Gender-affirming care for children could be considered “a new form of conversion therapy”, Kemi Badenoch has said.
The women and equalities minister made the claim as she confirmed ministers still have plans to bring forward a Bill to ban conversion therapy practices, but said the legislation has to address issues with affirmation care.
Conversion therapy practices seek to change or suppress someone’s sexual orientation or gender identity.
The Government first promised to ban the practices under Theresa May’s premiership, while Boris Johnson repeated the pledge when he was prime minister.
In the Commons, Tory former minister Sir Conor Burns asked “if it is still the Government’s intention to bring forward conversion therapy ban legislation to this House”.
Ms Badenoch said she was “very happy to confirm that” and said: “A commitment was given to publish a draft Conversion Practices Bill for pre-legislative scrutiny. I am determined to meet this promise, as I know is the minister for equalities.
“Attempts at so-called conversion therapy are abhorrent and are largely already illegal. So what a Bill would do is identify this as a particular threat to gay people and confirm the illegality of harmful processes intended to change someone’s sexuality.”
She added: “In that time since this Bill was first promised, this issue has developed. Now the threat to many young gay people is not conversion relating to their sexuality but conversion relating to gender identity. Girls like Keira Bell who were rushed on to puberty blockers by the NHS and had a double mastectomy now regret the irreversible damage done to them. I believe this is a new form of conversion therapy.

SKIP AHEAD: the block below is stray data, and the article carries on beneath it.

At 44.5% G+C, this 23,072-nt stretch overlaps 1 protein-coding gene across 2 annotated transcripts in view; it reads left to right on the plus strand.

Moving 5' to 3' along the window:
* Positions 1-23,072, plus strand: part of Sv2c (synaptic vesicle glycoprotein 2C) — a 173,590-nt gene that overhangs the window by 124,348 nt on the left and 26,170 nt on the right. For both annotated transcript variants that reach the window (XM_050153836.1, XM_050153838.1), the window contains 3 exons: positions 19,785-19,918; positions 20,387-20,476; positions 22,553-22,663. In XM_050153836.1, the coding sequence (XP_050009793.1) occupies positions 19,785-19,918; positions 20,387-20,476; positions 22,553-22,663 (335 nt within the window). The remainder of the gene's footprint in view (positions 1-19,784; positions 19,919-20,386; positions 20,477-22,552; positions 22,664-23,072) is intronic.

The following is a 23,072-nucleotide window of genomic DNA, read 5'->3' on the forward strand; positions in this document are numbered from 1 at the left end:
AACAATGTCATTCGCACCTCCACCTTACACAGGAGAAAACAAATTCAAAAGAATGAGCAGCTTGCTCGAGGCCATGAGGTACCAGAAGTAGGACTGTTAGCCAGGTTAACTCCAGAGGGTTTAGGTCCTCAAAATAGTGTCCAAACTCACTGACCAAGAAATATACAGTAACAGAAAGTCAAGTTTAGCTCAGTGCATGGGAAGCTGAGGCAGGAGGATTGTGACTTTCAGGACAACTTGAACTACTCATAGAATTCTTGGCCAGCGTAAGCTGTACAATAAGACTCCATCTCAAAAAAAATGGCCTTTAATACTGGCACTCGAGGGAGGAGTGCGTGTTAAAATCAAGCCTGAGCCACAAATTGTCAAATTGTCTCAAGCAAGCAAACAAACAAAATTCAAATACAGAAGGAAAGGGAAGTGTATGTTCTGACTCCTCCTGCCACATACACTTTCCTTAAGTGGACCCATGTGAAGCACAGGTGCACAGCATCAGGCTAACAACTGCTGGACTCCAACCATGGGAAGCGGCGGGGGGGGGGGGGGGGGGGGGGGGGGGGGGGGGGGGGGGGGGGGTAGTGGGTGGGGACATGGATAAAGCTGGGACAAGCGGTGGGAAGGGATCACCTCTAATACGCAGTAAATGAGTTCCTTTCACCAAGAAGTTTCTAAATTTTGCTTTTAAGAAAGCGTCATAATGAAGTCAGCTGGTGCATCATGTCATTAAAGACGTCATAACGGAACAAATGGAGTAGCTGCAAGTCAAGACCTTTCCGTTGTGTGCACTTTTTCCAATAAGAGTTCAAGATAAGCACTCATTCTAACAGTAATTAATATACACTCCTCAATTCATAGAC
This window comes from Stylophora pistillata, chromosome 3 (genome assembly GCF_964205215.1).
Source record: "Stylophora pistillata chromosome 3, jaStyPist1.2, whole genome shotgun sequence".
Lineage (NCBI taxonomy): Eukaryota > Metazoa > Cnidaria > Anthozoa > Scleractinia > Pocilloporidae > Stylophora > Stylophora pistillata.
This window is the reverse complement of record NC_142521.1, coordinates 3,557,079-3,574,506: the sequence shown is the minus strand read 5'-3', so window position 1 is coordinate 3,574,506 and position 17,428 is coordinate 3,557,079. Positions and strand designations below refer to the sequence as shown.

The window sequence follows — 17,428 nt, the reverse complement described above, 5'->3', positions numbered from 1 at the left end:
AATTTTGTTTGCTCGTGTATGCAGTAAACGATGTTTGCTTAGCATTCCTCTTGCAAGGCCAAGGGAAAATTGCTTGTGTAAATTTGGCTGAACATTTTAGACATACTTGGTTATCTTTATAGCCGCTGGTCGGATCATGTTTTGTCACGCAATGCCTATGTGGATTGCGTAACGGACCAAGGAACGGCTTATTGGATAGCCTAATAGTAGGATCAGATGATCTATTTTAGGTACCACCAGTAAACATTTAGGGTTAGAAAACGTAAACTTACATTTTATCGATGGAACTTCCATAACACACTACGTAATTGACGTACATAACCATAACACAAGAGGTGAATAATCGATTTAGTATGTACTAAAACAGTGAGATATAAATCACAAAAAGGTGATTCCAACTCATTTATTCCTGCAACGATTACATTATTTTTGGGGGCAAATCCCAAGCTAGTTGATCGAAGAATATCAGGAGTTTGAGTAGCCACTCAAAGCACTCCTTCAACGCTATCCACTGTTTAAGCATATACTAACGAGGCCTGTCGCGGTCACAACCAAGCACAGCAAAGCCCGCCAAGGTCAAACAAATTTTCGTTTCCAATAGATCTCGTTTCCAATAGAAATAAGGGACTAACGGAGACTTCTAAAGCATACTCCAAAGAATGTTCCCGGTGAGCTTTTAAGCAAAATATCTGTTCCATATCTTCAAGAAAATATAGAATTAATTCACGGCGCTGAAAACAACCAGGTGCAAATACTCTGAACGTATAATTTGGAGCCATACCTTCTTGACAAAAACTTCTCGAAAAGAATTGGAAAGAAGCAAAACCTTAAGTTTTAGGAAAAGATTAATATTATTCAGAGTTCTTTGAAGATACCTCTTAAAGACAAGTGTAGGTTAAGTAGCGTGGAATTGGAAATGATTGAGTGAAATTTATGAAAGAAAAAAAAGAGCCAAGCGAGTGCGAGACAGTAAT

“Respected clinicians like those who left Tavistock have made clear they are fearful of giving honest clinical advice to a child because if they do not automatically affirm and medicalise a child’s new gender they will be labelled transphobic, so whatever Bill we do needs to address many of those issues and that is why we are going to publish a draft Bill.”
Ms Badenoch earlier told MPs that no child is born in the wrong body after former prime minister Liz Truss asked if the Government would back her Private Member’s Bill, which aims to ban biological men from single-sex spaces.
The South West Norfolk MP’s Bill is expected to be debated in the Commons on March 15.
Ms Truss told the Commons: “First of all, it will be clear that single-sex spaces and sex as defined in the Equality Act is on the basis of biological sex. Secondly, what it will do is protect the under-18s from undergoing hormone treatment for gender dysphoria. It will also make sure the state doesn’t formally recognise social transitioning for the under-18s.”
Ms Badenoch said she supports any effort to clarify the law, adding: “No child is born in the wrong body and no child should be put on a medical pathway towards irreversible medical transition.”
The minister also told MPs that her review into whether sex should be defined as “biological sex” in law was aimed at preventing predators from “exploiting the loopholes” in existing legislation.
Asked to clarify what her plans would mean, Ms Badenoch said: “It is not trans people that we are trying to limit. It is the predators who are using the loopholes and giving the trans community a bad name.
“So what we are trying to protect is the example I used before: male prisoners going into female prisons while claiming that they are female. We need to continue to provide clarity because many public authorities are confused; they don’t understand.”
Tom Hunt, Tory MP for Ipswich, meanwhile claimed a concept called the “gender-bread person” had appeared in a school in his constituency and “promoted the idea that biology didn’t matter”.
After describing it as “complete self-identification”, he claimed it promoted “outdated gender stereotypes”, adding: “Does she also agree with me that in primary schools we should be incredibly careful about promoting anything to do with gender ideology?”
Ms Badenoch said the issue is “one of the things I am seeking to resolve”.